(Non-profit scientific space advocacy organization), 10/10/07 The Aerospace Commission recognized that Global U.S. aerospace leadership can only be achieved through investments in our future, including our industrial base, workforce, long term research and national infrastructure, and that government must commit to increased and sustained investment and must facilitate private investment in our national aerospace sector. The Commission concluded that the nation will have to be a space faring nation in order to be the global leader in the 21st century—that our freedom, mobility, and quality of life will depend on it, and therefore, recommended that the United States boldly pioneer new frontiers in aerospace technology, commerce and exploration. They explicitly recommended hat the United States create a space imperative and that NASA and DoD need to make the investments - 15 - necessary for developing and supporting future launch capabilities to revitalize U.S. space launch infrastructure, as well as provide Incentives to Commercial Space. The report called on government and the investment community must become more sensitive to commercial opportunities and problems in space. Recognizing the new realities of a highly dynamic, competitive and global marketplace, the report noted that the federal government is dysfunctional when addressing 21st century issues from a long term, national and global perspective. It suggested an increase in public funding for long term research and supporting infrastructure and an acceleration of transition of government research to the aerospace sector, recognizing that government must assist industry by providing insight into its long‐term research programs, and industry needs to provide to government on its research priorities. It urged the federal government must remove unnecessary barriers to international sales of defense products, and implement other initiatives that strengthen transnational partnerships to enhance national security, noting that U.S. national security and procurement policies represent some of the most burdensome restrictions affecting U.S. industry competitiveness. Private‐public partnerships were also to be encouraged. It also noted that without constant vigilance and investment, vital capabilities in our defense industrial base will be lost, and so recommended a fenced amount of research and development budget, and significantly increase in the investment in basic aerospace research to increase opportunities to gain experience in the workforce by enabling breakthrough aerospace capabilities through continuous development of new experimental systems with or without a requirement for production. Such experimentation was deemed to be essential to sustain the critical skills to conceive, develop, manufacture and maintain advanced systems and potentially provide expanded capability to the warfighter. A top priority was increased investment in basic aerospace research which fosters an efficient, secure, and safe aerospace transportation system, and suggested the establishment of national technology demonstration goals, which included reducing the cost and time to space by 50%. It concluded that, “America must exploit and explore space to assure national and planetary security, economic benefit and scientific discovery. At the same time, the United States must overcome the obstacles that jeopardize its ability to sustain leadership in space.” An SBSP program would be a powerful expression of this imperative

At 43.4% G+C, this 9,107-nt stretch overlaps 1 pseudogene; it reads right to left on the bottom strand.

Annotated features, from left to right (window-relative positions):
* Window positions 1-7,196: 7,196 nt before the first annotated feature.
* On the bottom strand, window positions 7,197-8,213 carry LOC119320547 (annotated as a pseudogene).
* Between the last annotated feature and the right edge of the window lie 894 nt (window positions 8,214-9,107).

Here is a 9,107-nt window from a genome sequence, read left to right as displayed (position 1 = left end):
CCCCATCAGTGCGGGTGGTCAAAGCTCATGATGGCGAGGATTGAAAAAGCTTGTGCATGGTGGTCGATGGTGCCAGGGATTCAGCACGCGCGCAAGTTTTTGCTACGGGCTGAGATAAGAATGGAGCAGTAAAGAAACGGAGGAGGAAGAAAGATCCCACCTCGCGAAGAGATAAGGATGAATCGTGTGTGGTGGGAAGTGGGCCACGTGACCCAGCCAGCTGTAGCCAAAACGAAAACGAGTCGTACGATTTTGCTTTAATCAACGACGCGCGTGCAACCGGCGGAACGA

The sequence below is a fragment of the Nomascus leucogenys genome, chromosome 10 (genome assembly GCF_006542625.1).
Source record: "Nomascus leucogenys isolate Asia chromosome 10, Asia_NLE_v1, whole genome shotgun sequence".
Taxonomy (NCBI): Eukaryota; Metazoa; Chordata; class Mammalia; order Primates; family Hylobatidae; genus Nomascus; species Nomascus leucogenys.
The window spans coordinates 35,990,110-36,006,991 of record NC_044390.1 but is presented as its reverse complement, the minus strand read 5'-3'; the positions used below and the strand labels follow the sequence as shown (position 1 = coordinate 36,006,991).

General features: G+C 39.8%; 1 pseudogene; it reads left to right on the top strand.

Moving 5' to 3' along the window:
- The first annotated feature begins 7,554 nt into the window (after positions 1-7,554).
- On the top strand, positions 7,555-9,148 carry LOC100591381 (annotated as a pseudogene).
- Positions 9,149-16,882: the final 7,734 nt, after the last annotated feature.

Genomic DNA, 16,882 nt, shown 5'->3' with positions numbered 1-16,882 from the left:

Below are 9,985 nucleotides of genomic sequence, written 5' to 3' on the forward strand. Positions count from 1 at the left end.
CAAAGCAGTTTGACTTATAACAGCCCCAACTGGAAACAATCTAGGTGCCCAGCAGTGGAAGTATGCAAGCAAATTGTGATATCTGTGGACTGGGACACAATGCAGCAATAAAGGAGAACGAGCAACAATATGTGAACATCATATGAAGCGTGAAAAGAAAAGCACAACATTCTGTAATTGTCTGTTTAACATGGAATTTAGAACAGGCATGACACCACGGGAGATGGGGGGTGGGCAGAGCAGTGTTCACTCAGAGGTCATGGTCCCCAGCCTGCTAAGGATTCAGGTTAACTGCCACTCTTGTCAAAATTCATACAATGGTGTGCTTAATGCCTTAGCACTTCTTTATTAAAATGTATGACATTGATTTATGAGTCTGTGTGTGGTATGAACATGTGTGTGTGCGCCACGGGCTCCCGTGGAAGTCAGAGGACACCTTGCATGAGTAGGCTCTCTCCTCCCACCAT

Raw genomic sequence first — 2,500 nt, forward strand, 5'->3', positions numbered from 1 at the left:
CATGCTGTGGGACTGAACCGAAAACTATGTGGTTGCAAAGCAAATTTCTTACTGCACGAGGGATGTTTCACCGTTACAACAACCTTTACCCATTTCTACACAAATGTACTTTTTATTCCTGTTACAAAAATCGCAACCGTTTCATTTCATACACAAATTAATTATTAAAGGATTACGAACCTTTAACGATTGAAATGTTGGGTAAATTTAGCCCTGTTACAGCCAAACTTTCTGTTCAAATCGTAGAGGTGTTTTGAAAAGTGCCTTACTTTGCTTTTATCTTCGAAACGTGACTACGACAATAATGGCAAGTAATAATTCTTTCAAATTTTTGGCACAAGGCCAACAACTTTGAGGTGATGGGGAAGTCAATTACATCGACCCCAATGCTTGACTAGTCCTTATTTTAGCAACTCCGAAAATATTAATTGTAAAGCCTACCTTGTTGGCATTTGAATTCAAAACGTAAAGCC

3. US space dominance increases overall US heg Gabriele Garibaldi (Top member at Taiwan security), 7/20/04, http://taiwansecurity.org/IS/2004/IS-Garibaldi-0704.htm
While we may not know much about the character of Chinese space policy (with the exception of the declarations of condemnation of any space weaponization plan -but the real intentions of China can be deduced from its will to expel the USA from its own area of infuence), we do know more about China's progress in Space. Meanwhile, it can be asserted definitively that the US is determined to maintain by all means possible (including denying the rest of the world access to Space) their own space leadership, the key to the “Full Spectrum Dominance” and the fundamental presupposition of the unipolar-imperialistic “New American Century”.

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Ext- CP solves space/leadership
Solar Space would restore Us Space leadership NSSO 07